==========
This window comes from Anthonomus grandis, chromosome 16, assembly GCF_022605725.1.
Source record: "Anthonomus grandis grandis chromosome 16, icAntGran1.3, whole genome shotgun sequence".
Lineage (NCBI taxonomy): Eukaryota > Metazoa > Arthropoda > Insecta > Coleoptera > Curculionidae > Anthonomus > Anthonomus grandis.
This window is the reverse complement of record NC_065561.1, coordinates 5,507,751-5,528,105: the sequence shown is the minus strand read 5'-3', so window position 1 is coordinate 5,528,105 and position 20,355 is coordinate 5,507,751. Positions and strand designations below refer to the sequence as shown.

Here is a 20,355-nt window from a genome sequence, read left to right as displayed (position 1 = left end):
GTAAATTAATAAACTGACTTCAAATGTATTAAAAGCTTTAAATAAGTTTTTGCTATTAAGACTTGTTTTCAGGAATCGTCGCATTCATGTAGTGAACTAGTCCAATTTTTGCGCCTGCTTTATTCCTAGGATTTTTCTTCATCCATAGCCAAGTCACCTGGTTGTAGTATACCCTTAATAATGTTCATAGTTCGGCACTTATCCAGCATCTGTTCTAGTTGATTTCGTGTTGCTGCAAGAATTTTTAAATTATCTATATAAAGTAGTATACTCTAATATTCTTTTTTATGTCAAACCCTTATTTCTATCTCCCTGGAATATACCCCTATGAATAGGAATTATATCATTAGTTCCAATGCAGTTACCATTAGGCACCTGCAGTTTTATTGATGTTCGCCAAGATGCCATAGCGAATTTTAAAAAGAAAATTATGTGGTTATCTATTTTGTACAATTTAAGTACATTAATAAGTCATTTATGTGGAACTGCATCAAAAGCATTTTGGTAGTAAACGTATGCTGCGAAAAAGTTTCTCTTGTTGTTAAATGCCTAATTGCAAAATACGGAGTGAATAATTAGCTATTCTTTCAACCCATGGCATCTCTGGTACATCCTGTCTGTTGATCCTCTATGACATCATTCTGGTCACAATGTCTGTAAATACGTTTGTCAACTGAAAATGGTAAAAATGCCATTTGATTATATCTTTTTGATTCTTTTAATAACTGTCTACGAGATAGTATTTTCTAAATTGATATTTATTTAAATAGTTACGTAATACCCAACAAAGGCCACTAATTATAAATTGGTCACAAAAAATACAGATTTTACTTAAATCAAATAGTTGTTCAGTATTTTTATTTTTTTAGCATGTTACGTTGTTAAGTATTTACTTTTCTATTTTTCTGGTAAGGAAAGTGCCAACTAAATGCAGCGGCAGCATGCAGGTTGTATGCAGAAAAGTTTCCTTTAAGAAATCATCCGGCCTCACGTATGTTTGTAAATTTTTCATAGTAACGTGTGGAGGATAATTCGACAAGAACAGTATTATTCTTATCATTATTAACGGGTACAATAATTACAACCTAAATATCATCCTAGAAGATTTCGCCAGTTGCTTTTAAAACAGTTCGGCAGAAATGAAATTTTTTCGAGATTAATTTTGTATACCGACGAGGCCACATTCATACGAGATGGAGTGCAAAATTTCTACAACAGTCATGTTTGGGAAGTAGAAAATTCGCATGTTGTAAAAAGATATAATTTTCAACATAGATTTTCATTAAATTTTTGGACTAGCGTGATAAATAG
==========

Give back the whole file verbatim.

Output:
This window comes from Anthonomus grandis, chromosome 16, assembly GCF_022605725.1.
Source record: "Anthonomus grandis grandis chromosome 16, icAntGran1.3, whole genome shotgun sequence".
Lineage (NCBI taxonomy): Eukaryota > Metazoa > Arthropoda > Insecta > Coleoptera > Curculionidae > Anthonomus > Anthonomus grandis.
This window is the reverse complement of record NC_065561.1, coordinates 5,507,751-5,528,105: the sequence shown is the minus strand read 5'-3', so window position 1 is coordinate 5,528,105 and position 20,355 is coordinate 5,507,751. Positions and strand designations below refer to the sequence as shown.

Here is a 20,355-nt window from a genome sequence, read left to right as displayed (position 1 = left end):
GTAAATTAATAAACTGACTTCAAATGTATTAAAAGCTTTAAATAAGTTTTTGCTATTAAGACTTGTTTTCAGGAATCGTCGCATTCATGTAGTGAACTAGTCCAATTTTTGCGCCTGCTTTATTCCTAGGATTTTTCTTCATCCATAGCCAAGTCACCTGGTTGTAGTATACCCTTAATAATGTTCATAGTTCGGCACTTATCCAGCATCTGTTCTAGTTGATTTCGTGTTGCTGCAAGAATTTTTAAATTATCTATATAAAGTAGTATACTCTAATATTCTTTTTTATGTCAAACCCTTATTTCTATCTCCCTGGAATATACCCCTATGAATAGGAATTATATCATTAGTTCCAATGCAGTTACCATTAGGCACCTGCAGTTTTATTGATGTTCGCCAAGATGCCATAGCGAATTTTAAAAAGAAAATTATGTGGTTATCTATTTTGTACAATTTAAGTACATTAATAAGTCATTTATGTGGAACTGCATCAAAAGCATTTTGGTAGTAAACGTATGCTGCGAAAAAGTTTCTCTTGTTGTTAAATGCCTAATTGCAAAATACGGAGTGAATAATTAGCTATTCTTTCAACCCATGGCATCTCTGGTACATCCTGTCTGTTGATCCTCTATGACATCATTCTGGTCACAATGTCTGTAAATACGTTTGTCAACTGAAAATGGTAAAAATGCCATTTGATTATATCTTTTTGATTCTTTTAATAACTGTCTACGAGATAGTATTTTCTAAATTGATATTTATTTAAATAGTTACGTAATACCCAACAAAGGCCACTAATTATAAATTGGTCACAAAAAATACAGATTTTACTTAAATCAAATAGTTGTTCAGTATTTTTATTTTTTTAGCATGTTACGTTGTTAAGTATTTACTTTTCTATTTTTCTGGTAAGGAAAGTGCCAACTAAATGCAGCGGCAGCATGCAGGTTGTATGCAGAAAAGTTTCCTTTAAGAAATCATCCGGCCTCACGTATGTTTGTAAATTTTTCATAGTAACGTGTGGAGGATAATTCGACAAGAACAGTATTATTCTTATCATTATTAACGGGTACAATAATTACAACCTAAATATCATCCTAGAAGATTTCGCCAGTTGCTTTTAAAACAGTTCGGCAGAAATGAAATTTTTTCGAGATTAATTTTGTATACCGACGAGGCCACATTCATACGAGATGGAGTGCAAAATTTCTACAACAGTCATGTTTGGGAAGTAGAAAATTCGCATGTTGTAAAAAGATATAATTTTCAACATAGATTTTCATTAAATTTTTGGACTAGCGTGATAAATAG